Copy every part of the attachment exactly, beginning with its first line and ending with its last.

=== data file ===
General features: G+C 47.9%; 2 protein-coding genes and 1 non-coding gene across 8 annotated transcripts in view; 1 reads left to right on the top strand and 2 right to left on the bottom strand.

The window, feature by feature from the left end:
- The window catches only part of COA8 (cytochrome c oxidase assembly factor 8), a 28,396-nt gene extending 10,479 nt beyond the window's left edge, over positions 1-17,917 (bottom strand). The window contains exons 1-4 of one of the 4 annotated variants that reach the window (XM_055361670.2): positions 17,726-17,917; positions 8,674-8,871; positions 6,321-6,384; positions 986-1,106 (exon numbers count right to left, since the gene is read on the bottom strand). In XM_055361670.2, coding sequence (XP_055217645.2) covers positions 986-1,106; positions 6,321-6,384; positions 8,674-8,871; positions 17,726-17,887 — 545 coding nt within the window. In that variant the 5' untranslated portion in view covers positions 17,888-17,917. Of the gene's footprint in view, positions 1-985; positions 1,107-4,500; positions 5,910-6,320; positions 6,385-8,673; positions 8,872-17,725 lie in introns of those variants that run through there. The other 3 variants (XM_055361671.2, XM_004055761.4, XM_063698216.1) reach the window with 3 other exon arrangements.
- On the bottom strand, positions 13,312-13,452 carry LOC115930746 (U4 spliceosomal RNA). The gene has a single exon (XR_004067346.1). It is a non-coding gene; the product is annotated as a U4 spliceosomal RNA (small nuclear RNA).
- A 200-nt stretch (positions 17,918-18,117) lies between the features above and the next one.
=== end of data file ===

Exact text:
General features: G+C 47.9%; 2 protein-coding genes and 1 non-coding gene across 8 annotated transcripts in view; 1 reads left to right on the top strand and 2 right to left on the bottom strand.

The window, feature by feature from the left end:
- The window catches only part of COA8 (cytochrome c oxidase assembly factor 8), a 28,396-nt gene extending 10,479 nt beyond the window's left edge, over positions 1-17,917 (bottom strand). The window contains exons 1-4 of one of the 4 annotated variants that reach the window (XM_055361670.2): positions 17,726-17,917; positions 8,674-8,871; positions 6,321-6,384; positions 986-1,106 (exon numbers count right to left, since the gene is read on the bottom strand). In XM_055361670.2, coding sequence (XP_055217645.2) covers positions 986-1,106; positions 6,321-6,384; positions 8,674-8,871; positions 17,726-17,887 — 545 coding nt within the window. In that variant the 5' untranslated portion in view covers positions 17,888-17,917. Of the gene's footprint in view, positions 1-985; positions 1,107-4,500; positions 5,910-6,320; positions 6,385-8,673; positions 8,872-17,725 lie in introns of those variants that run through there. The other 3 variants (XM_055361671.2, XM_004055761.4, XM_063698216.1) reach the window with 3 other exon arrangements.
- On the bottom strand, positions 13,312-13,452 carry LOC115930746 (U4 spliceosomal RNA). The gene has a single exon (XR_004067346.1). It is a non-coding gene; the product is annotated as a U4 spliceosomal RNA (small nuclear RNA).
- A 200-nt stretch (positions 17,918-18,117) lies between the features above and the next one.